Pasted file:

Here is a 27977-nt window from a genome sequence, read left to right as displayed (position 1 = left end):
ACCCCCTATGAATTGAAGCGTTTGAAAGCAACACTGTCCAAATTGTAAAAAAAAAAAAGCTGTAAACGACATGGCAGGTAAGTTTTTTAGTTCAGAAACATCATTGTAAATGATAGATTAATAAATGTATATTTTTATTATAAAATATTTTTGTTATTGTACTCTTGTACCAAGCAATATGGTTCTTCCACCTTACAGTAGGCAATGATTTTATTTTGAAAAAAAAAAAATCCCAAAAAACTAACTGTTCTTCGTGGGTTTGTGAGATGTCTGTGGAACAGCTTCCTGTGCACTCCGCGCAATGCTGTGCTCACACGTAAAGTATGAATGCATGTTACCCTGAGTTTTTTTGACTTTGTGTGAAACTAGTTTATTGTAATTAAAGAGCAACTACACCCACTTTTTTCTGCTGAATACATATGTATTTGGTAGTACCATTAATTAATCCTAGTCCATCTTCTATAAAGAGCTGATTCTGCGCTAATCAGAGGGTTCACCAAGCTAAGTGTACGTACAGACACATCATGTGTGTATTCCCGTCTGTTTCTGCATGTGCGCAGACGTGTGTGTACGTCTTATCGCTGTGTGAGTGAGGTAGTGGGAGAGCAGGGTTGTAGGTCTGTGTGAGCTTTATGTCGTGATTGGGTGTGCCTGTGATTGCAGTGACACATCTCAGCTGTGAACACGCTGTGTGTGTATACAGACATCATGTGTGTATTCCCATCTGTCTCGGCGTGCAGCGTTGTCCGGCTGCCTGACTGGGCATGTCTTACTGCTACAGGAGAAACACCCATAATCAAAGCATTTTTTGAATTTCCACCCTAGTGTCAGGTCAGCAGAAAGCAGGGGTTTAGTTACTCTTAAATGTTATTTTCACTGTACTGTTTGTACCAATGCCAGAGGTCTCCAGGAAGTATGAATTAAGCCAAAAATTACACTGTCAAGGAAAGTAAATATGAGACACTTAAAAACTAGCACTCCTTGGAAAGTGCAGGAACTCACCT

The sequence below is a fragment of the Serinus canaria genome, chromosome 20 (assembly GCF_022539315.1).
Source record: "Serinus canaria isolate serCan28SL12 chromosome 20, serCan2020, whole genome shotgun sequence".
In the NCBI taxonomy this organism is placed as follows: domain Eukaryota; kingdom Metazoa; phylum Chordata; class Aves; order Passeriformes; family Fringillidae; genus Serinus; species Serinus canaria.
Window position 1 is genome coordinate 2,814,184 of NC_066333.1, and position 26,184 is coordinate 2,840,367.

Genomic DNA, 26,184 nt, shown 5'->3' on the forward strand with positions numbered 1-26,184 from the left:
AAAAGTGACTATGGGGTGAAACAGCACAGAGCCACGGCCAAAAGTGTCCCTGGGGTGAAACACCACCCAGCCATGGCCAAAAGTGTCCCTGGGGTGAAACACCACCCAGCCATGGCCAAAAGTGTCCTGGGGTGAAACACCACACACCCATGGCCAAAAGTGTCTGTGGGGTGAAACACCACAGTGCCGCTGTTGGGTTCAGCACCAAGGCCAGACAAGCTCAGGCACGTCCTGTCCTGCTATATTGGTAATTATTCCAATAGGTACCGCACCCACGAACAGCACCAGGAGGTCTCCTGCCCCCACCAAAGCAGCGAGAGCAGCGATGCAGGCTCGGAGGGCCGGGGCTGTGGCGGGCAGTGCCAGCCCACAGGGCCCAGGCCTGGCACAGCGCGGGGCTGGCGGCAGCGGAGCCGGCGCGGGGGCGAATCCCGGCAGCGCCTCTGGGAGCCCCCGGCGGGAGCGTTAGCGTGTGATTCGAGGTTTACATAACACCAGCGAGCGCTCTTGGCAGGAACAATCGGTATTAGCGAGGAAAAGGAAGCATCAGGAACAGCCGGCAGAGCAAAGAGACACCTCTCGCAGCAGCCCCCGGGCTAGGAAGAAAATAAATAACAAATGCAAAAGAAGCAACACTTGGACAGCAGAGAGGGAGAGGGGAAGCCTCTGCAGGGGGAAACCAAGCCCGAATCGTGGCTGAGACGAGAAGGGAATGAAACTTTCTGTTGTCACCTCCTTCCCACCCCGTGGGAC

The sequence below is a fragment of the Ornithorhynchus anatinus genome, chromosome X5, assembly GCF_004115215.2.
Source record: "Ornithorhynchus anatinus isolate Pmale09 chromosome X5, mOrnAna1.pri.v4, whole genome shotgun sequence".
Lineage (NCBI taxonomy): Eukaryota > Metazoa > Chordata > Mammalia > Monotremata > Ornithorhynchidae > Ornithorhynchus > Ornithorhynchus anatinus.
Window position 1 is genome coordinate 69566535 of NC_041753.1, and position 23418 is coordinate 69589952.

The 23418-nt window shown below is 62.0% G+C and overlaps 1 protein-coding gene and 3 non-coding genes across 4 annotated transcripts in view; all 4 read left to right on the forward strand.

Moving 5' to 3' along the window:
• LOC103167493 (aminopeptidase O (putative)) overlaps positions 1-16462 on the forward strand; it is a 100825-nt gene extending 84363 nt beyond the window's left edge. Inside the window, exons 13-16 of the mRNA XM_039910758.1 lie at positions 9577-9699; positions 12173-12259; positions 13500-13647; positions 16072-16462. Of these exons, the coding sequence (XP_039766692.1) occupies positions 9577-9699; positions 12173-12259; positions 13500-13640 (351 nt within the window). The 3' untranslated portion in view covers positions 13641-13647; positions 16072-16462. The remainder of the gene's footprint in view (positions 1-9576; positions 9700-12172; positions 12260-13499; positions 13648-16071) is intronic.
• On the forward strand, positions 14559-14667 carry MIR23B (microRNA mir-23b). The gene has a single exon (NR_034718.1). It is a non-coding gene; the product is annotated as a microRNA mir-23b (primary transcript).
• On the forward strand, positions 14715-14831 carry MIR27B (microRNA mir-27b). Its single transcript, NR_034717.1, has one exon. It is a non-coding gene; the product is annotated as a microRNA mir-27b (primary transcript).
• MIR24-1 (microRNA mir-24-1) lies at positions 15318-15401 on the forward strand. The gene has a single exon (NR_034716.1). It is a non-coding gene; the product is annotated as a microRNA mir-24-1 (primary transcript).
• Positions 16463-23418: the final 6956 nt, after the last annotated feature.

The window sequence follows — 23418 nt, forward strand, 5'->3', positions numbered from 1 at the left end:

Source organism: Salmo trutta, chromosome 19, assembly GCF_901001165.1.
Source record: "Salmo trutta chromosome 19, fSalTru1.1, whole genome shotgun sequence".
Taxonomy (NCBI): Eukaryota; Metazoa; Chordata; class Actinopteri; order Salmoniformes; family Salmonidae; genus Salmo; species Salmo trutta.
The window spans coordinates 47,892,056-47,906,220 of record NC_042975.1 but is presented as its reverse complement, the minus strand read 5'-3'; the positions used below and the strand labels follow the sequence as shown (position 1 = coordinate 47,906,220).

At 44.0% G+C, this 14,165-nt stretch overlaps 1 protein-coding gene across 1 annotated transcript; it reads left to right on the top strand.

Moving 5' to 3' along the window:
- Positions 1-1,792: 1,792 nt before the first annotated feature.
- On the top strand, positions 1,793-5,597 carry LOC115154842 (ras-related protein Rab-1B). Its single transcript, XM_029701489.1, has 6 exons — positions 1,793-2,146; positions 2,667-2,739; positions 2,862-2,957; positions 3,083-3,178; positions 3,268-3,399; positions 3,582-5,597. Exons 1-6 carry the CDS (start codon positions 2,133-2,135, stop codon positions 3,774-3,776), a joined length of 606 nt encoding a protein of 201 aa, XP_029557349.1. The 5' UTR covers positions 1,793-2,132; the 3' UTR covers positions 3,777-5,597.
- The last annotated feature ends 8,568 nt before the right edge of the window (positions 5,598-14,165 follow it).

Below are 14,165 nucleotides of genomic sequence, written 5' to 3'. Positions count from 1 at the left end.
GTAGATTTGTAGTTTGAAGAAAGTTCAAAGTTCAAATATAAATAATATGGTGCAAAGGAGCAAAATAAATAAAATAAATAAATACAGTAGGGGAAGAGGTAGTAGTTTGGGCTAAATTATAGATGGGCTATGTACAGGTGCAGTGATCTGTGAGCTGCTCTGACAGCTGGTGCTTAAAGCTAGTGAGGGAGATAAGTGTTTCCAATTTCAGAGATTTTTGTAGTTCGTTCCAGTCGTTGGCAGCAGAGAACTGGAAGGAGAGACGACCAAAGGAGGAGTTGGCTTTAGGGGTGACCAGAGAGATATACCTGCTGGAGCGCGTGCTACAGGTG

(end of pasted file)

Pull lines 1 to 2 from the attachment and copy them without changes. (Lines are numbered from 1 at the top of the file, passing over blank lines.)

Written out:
Here is a 27977-nt window from a genome sequence, read left to right as displayed (position 1 = left end):
ACCCCCTATGAATTGAAGCGTTTGAAAGCAACACTGTCCAAATTGTAAAAAAAAAAAAGCTGTAAACGACATGGCAGGTAAGTTTTTTAGTTCAGAAACATCATTGTAAATGATAGATTAATAAATGTATATTTTTATTATAAAATATTTTTGTTATTGTACTCTTGTACCAAGCAATATGGTTCTTCCACCTTACAGTAGGCAATGATTTTATTTTGAAAAAAAAAAAATCCCAAAAAACTAACTGTTCTTCGTGGGTTTGTGAGATGTCTGTGGAACAGCTTCCTGTGCACTCCGCGCAATGCTGTGCTCACACGTAAAGTATGAATGCATGTTACCCTGAGTTTTTTTGACTTTGTGTGAAACTAGTTTATTGTAATTAAAGAGCAACTACACCCACTTTTTTCTGCTGAATACATATGTATTTGGTAGTACCATTAATTAATCCTAGTCCATCTTCTATAAAGAGCTGATTCTGCGCTAATCAGAGGGTTCACCAAGCTAAGTGTACGTACAGACACATCATGTGTGTATTCCCGTCTGTTTCTGCATGTGCGCAGACGTGTGTGTACGTCTTATCGCTGTGTGAGTGAGGTAGTGGGAGAGCAGGGTTGTAGGTCTGTGTGAGCTTTATGTCGTGATTGGGTGTGCCTGTGATTGCAGTGACACATCTCAGCTGTGAACACGCTGTGTGTGTATACAGACATCATGTGTGTATTCCCATCTGTCTCGGCGTGCAGCGTTGTCCGGCTGCCTGACTGGGCATGTCTTACTGCTACAGGAGAAACACCCATAATCAAAGCATTTTTTGAATTTCCACCCTAGTGTCAGGTCAGCAGAAAGCAGGGGTTTAGTTACTCTTAAATGTTATTTTCACTGTACTGTTTGTACCAATGCCAGAGGTCTCCAGGAAGTATGAATTAAGCCAAAAATTACACTGTCAAGGAAAGTAAATATGAGACACTTAAAAACTAGCACTCCTTGGAAAGTGCAGGAACTCACCT